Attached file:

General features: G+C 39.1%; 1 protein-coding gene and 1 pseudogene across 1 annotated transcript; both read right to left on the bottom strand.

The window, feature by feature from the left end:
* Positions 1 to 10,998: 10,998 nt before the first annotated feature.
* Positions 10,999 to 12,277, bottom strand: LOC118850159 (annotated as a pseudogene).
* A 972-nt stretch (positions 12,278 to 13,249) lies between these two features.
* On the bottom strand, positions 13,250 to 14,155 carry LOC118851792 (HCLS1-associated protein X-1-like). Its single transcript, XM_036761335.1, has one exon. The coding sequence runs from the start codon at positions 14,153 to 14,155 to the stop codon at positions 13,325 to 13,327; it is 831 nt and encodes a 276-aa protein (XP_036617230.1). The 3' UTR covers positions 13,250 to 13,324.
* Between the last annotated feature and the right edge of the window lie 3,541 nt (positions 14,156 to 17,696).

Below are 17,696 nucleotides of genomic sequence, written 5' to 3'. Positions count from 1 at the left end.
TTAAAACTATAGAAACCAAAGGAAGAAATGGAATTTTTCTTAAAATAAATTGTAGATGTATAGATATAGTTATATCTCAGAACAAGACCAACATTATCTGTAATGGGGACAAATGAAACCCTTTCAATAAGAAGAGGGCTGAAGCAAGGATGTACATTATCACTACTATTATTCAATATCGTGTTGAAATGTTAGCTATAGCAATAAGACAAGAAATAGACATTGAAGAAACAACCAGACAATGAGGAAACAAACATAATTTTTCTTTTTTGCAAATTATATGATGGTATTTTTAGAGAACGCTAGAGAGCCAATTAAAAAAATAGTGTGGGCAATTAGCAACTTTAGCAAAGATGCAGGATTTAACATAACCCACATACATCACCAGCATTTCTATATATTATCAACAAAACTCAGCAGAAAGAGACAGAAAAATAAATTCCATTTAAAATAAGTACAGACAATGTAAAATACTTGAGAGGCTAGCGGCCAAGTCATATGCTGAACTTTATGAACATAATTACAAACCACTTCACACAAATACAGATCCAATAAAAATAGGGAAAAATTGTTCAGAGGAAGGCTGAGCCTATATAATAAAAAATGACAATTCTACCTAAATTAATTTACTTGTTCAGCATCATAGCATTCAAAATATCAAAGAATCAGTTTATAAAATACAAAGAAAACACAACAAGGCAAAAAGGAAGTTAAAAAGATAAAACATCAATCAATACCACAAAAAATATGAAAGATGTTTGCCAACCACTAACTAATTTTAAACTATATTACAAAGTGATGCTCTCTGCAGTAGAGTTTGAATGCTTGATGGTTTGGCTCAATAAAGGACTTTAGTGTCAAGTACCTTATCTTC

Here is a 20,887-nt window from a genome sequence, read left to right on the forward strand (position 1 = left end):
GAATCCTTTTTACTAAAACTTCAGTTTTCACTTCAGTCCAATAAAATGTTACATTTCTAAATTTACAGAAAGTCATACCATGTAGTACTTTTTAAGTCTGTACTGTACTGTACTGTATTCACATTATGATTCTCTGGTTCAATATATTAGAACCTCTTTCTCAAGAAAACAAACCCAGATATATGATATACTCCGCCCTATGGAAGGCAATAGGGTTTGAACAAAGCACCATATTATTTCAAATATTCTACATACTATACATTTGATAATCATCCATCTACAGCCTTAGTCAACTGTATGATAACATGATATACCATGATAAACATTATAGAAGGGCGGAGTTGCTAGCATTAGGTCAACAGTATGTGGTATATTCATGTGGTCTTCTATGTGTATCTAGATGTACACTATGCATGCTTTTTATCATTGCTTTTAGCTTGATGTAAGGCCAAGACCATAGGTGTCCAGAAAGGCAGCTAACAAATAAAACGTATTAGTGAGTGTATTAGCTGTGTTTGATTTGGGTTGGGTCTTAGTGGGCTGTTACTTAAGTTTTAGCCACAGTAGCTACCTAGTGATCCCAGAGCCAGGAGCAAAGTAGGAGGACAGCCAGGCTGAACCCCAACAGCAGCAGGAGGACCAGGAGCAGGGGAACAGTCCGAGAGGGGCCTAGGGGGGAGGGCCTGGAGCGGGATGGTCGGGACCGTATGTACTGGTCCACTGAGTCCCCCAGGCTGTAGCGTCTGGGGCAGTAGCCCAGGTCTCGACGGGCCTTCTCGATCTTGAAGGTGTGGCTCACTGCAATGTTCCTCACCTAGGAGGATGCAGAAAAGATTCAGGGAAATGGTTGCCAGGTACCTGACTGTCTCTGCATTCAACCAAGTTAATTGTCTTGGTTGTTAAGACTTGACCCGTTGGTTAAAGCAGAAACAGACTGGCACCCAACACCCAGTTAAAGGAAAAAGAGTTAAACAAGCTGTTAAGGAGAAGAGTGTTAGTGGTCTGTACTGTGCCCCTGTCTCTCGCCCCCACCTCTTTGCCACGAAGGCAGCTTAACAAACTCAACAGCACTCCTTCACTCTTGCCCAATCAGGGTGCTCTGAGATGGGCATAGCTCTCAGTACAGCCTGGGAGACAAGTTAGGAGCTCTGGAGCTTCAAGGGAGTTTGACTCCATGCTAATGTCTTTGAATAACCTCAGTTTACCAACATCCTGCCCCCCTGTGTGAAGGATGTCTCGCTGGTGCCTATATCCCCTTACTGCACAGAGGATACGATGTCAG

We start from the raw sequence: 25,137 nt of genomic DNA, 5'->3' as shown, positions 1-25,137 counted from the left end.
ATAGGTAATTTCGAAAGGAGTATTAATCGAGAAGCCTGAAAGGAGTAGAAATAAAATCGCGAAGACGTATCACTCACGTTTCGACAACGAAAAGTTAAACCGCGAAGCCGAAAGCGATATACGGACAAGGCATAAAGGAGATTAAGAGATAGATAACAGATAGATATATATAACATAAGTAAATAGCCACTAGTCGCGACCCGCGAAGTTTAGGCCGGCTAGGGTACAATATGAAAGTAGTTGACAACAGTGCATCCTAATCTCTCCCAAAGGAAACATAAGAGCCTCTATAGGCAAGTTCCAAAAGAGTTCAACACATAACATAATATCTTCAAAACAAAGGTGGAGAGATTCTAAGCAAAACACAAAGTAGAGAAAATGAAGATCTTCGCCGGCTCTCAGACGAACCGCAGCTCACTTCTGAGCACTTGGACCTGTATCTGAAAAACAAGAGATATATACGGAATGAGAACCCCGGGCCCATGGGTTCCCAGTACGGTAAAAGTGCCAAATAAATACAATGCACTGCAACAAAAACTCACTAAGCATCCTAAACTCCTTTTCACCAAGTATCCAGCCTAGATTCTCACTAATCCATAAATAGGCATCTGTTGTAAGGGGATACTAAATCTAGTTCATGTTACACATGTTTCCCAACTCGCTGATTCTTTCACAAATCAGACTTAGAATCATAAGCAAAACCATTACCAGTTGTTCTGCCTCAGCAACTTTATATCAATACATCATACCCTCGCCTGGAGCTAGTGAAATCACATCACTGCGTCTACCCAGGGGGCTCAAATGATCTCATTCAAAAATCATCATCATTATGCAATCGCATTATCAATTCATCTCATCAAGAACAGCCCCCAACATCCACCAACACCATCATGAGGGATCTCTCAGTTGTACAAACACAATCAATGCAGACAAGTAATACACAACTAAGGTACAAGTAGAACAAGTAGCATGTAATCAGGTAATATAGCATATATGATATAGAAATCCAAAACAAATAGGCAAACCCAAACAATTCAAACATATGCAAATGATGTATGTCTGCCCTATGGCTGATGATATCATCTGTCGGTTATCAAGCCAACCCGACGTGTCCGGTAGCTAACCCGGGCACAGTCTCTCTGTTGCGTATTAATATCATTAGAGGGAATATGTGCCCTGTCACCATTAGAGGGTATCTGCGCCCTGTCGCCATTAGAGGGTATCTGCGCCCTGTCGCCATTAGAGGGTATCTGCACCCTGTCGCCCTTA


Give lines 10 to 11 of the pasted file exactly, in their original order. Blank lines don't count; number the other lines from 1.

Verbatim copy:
Here is a 20,887-nt window from a genome sequence, read left to right on the forward strand (position 1 = left end):
GAATCCTTTTTACTAAAACTTCAGTTTTCACTTCAGTCCAATAAAATGTTACATTTCTAAATTTACAGAAAGTCATACCATGTAGTACTTTTTAAGTCTGTACTGTACTGTACTGTATTCACATTATGATTCTCTGGTTCAATATATTAGAACCTCTTTCTCAAGAAAACAAACCCAGATATATGATATACTCCGCCCTATGGAAGGCAATAGGGTTTGAACAAAGCACCATATTATTTCAAATATTCTACATACTATACATTTGATAATCATCCATCTACAGCCTTAGTCAACTGTATGATAACATGATATACCATGATAAACATTATAGAAGGGCGGAGTTGCTAGCATTAGGTCAACAGTATGTGGTATATTCATGTGGTCTTCTATGTGTATCTAGATGTACACTATGCATGCTTTTTATCATTGCTTTTAGCTTGATGTAAGGCCAAGACCATAGGTGTCCAGAAAGGCAGCTAACAAATAAAACGTATTAGTGAGTGTATTAGCTGTGTTTGATTTGGGTTGGGTCTTAGTGGGCTGTTACTTAAGTTTTAGCCACAGTAGCTACCTAGTGATCCCAGAGCCAGGAGCAAAGTAGGAGGACAGCCAGGCTGAACCCCAACAGCAGCAGGAGGACCAGGAGCAGGGGAACAGTCCGAGAGGGGCCTAGGGGGGAGGGCCTGGAGCGGGATGGTCGGGACCGTATGTACTGGTCCACTGAGTCCCCCAGGCTGTAGCGTCTGGGGCAGTAGCCCAGGTCTCGACGGGCCTTCTCGATCTTGAAGGTGTGGCTCACTGCAATGTTCCTCACCTAGGAGGATGCAGAAAAGATTCAGGGAAATGGTTGCCAGGTACCTGACTGTCTCTGCATTCAACCAAGTTAATTGTCTTGGTTGTTAAGACTTGACCCGTTGGTTAAAGCAGAAACAGACTGGCACCCAACACCCAGTTAAAGGAAAAAGAGTTAAACAAGCTGTTAAGGAGAAGAGTGTTAGTGGTCTGTACTGTGCCCCTGTCTCTCGCCCCCACCTCTTTGCCACGAAGGCAGCTTAACAAACTCAACAGCACTCCTTCACTCTTGCCCAATCAGGGTGCTCTGAGATGGGCATAGCTCTCAGTACAGCCTGGGAGACAAGTTAGGAGCTCTGGAGCTTCAAGGGAGTTTGACTCCATGCTAATGTCTTTGAATAACCTCAGTTTACCAACATCCTGCCCCCCTGTGTGAAGGATGTCTCGCTGGTGCCTATATCCCCTTACTGCACAGAGGATACGATGTCAG